The author, Phil Zongo is Zimbabwean-born, but now resident in Australia. He is a well-regarded cyber security expert, strategic adviser and author.
He has been widely published in a variety of journals and has received numerous awards from ISACA and other professional bodies. In the past 14 years, Zongo has consulted widely with major corporations to assist with their cybersecurity strategies. This is his first book.
The book is meant to be a guide for cyber resilience, aimed at corporate senior executives.
- build a cyber-security strategy centred on high-value assets;
- put people at the centre of cybers ecurity strategies;
- bake cyber security into innovative programs;
- implement a risk-based assurance program over suppliers; and
- create highly effective, lean and efficient governance structures.
Perhaps Zongo's five anchors are somewhat "motherhood" in their scope, but he provides plenty of examples showing intrusions that would have been defeated if these anchors had been properly implemented.
The five main chapters of the book address the anchors and offer plenty of background and description along with what can go wrong. There is also useful guidance on an extensive implementation of each anchor.
The book's introduction addresses a brief history of cyber crime and very clearly explains how a total defeat of such a scourge is essentially impossible, instead it is important to assess and prioritise, and to be smarter about applying limited resources to the problem. While reading this section, I was reminded time and again of the quote attributed to one of the IRA leaders in reference to the late Margaret Thatcher during "The Troubles". He said, "You have to be lucky all the time, we only have to be lucky once."
It is within this context that Zongo stresses the need to manage a corporation's resources to identify the most important assets (anchor 1); to ensure the entire company is on-board (anchor 2); to seek innovative solutions to current problems, including IoT, Cloud, Blockchain etc. (anchor 3); to recognise that suppliers are a major intrusion channel and to protect that path (anchor 4) and to improve governance structures to remove turf wars and to optimise comprehension at the highest levels of an organisation (anchor 5).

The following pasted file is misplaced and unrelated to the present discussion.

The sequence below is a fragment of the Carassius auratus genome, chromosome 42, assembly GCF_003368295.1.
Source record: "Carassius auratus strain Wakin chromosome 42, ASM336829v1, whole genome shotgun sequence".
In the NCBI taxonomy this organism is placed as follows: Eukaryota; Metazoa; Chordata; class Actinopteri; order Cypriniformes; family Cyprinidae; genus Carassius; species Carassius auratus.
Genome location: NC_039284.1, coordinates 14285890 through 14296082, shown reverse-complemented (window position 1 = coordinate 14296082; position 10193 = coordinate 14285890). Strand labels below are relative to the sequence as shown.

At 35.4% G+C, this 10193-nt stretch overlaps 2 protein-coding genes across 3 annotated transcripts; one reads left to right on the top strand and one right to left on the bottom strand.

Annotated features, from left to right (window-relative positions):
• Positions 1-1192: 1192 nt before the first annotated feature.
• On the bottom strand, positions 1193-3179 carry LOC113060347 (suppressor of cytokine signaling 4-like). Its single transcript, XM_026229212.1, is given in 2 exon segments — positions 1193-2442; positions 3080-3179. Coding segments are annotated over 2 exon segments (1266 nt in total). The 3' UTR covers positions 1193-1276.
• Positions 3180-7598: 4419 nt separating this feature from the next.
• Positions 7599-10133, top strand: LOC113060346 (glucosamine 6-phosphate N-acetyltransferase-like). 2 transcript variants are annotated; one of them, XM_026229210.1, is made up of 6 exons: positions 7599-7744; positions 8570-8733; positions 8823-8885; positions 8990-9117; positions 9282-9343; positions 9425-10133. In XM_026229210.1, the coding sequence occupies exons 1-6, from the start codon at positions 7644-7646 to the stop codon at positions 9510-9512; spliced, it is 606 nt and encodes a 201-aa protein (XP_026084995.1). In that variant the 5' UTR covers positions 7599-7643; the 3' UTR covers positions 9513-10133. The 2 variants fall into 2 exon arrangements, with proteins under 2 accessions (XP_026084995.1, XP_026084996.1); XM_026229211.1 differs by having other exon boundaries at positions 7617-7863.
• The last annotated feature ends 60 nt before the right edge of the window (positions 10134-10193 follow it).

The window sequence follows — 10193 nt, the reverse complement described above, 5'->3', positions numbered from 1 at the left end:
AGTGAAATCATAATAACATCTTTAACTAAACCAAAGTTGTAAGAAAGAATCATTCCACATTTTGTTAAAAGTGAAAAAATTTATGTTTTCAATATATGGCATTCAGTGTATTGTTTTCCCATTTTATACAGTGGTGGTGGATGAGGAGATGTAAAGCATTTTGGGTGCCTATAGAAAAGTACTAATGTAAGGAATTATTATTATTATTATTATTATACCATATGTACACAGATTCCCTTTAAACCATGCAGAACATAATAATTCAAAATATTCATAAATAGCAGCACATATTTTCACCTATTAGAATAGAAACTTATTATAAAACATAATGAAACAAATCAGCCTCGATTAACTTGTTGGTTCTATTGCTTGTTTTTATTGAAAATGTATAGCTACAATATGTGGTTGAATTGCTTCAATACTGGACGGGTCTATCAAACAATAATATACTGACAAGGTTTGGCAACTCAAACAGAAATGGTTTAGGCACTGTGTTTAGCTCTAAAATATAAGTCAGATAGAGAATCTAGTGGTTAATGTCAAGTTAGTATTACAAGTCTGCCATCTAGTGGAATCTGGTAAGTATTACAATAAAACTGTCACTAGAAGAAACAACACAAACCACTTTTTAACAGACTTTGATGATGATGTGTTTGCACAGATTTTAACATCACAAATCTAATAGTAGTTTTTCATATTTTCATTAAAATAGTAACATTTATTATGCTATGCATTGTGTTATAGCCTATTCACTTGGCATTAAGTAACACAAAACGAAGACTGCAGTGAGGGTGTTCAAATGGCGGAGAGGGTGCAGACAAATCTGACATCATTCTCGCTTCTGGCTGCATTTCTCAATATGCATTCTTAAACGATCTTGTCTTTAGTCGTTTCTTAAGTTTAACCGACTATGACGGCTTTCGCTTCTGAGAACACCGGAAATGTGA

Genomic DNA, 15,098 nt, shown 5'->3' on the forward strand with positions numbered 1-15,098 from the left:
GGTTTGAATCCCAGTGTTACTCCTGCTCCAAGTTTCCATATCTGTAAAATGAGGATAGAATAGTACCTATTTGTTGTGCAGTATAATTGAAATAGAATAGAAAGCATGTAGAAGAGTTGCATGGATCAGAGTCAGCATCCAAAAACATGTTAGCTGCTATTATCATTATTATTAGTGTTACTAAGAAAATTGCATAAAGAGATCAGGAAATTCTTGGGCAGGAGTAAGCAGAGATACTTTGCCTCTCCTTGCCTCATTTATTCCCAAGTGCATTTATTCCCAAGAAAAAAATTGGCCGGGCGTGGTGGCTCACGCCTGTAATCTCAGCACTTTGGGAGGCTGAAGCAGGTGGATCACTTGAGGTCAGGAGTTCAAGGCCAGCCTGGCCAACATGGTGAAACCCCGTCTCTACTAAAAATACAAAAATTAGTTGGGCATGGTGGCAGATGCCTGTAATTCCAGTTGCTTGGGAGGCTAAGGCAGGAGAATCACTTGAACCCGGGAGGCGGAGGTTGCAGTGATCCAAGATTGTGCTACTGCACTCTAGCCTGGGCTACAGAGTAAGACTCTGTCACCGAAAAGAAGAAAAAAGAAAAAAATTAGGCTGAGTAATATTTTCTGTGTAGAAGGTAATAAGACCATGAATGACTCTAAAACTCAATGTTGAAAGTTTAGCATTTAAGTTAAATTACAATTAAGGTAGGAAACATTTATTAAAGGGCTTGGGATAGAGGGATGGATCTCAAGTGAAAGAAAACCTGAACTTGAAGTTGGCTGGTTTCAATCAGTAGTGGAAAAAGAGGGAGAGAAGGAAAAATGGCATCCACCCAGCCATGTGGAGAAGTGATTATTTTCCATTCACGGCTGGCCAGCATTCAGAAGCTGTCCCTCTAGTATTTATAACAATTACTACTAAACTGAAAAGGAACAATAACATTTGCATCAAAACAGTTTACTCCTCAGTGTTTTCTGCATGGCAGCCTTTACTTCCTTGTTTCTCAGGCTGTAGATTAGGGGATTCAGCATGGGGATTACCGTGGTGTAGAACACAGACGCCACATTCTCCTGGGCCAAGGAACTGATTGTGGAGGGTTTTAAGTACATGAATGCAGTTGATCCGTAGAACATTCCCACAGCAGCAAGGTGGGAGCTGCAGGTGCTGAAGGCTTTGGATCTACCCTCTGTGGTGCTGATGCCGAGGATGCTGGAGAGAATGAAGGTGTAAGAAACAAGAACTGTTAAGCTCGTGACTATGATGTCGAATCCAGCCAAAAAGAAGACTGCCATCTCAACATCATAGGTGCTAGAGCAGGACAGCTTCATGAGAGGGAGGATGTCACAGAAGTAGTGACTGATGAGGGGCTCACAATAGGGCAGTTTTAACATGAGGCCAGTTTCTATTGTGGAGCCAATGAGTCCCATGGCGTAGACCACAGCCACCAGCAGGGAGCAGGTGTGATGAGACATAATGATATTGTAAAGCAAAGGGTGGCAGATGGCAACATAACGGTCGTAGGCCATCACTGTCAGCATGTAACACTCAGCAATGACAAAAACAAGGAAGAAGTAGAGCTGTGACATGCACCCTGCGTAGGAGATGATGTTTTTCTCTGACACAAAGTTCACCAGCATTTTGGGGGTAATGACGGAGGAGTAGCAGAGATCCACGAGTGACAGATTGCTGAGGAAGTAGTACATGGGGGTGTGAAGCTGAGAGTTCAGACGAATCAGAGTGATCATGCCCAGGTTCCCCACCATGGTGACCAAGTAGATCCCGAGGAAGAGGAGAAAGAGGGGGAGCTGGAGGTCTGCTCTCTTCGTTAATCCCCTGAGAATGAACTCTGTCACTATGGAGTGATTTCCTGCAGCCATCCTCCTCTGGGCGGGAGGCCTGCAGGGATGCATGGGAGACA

Within the context of anchor 5, Zongo also notes that very few boards have members with cyber skills and worse, the information being passed to them from the C-suite, and below, is either obfuscating, unintelligible or 'baffling them with bulls**t' (as the vernacular goes).
The book is suitable for lay readers as it doesn't delve too deeply into technical language. It is strongly recommended as mandatory reading for any senior corporate manager or board member to assist in an understanding of the broader issues and also to frame the questions to be asked (of the experts within the organisation) and the problems that need to be addressed.
It will also give management a framework for optimising the use of their resources. "Five Anchors" should also be mandatory reading for CISOs to better prepare them for potentially difficult discussions that will be instigated by board members who have take the time to read and digest this book!
Of course no book, this one included, is capable of giving specific advice for an individual organisation, however there is plenty here to cause thought and reflection; and hopefully will lead to greater cyber-resilience. Recommended.